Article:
Tom Facchine – Medina Stories #14 – None of The Students Wanted to Answer This Question

Tom Facchine
AI: Summary © A professor discusses a recent class where they were asked about the cause of actions and the importance of groups in their teaching. The professor explains that groups can lead to groupthink and that groups are not arbitrary. He also discusses the importance of their religion and how it encourages students to learn and pursue their interests.
AI: Transcript ©
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One of my favorite stories from Medina was this particular professor that we had. I studied with him for two semesters. And he taught us my cost of the city and the first day of class he asked us are allows actions occasioned by causes, right do causes? Or is there a rationale behind his actions? Subhana. And in any place, and especially in Medina, sometimes there's a little bit of groupthink that goes on, right? Everybody kind of, you know, you have to wait, though, when you got the pen in the pocket. And everybody's, you know, many people are dressing very similarly. And everybody knows the right answer, right? That's the whole thing. You know what the right answer is? And as long as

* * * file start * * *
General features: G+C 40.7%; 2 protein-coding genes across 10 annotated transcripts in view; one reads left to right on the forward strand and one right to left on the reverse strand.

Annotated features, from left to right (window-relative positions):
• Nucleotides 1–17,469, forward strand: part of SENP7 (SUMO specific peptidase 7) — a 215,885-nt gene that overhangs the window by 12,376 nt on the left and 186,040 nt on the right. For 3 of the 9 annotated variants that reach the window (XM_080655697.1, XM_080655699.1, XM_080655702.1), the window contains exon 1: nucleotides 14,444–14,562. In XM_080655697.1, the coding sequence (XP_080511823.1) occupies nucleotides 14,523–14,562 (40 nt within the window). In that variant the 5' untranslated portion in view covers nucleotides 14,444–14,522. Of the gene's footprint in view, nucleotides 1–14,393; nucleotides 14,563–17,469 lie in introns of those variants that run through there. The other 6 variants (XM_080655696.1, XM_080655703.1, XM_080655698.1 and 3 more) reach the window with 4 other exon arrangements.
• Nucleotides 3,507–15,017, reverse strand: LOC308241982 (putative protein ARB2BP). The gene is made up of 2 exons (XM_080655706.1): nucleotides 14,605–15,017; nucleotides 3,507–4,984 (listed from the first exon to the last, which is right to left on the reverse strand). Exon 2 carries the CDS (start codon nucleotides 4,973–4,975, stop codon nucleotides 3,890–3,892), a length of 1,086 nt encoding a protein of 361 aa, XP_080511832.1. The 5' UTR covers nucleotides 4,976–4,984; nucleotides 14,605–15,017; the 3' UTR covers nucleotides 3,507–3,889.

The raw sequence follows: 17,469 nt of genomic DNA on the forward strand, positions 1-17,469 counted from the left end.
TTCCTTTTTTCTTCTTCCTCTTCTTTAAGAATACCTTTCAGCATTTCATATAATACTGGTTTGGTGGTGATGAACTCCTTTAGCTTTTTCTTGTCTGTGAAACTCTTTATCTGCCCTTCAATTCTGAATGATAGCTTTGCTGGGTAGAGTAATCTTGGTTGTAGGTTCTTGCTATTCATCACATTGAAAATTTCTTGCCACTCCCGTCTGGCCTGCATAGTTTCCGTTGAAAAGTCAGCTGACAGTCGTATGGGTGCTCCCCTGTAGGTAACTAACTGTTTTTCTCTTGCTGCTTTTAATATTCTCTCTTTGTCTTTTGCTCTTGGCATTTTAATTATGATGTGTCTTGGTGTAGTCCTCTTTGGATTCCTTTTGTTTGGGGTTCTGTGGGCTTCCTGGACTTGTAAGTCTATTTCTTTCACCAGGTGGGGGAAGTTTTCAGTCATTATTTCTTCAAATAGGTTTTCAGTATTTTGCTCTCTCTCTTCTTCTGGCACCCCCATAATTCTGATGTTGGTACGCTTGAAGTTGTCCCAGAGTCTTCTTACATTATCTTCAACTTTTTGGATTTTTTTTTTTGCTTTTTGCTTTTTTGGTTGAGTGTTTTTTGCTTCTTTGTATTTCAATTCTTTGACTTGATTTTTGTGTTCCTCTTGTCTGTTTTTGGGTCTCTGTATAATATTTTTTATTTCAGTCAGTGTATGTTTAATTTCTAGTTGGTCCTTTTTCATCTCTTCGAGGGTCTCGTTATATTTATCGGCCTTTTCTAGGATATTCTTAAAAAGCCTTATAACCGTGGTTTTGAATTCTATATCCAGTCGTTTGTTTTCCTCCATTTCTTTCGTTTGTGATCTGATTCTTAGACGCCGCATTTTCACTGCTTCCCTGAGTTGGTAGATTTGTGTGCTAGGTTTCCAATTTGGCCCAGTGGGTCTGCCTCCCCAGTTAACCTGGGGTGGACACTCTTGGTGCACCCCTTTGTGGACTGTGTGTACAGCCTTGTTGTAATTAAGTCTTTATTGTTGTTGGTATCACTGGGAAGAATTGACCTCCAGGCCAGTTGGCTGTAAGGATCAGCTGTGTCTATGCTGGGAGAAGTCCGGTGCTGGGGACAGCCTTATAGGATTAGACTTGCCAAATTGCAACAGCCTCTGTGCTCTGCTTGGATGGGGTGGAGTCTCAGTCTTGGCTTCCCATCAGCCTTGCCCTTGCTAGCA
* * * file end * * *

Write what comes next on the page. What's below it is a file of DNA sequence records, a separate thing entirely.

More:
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the shakes like, you know, what are the three categories of toe hate? And what's this? And that, like the lollipop answers are the softball answers everybody? Because like, Yes, we all know that, you know, and that's kind of, it can become a little bit.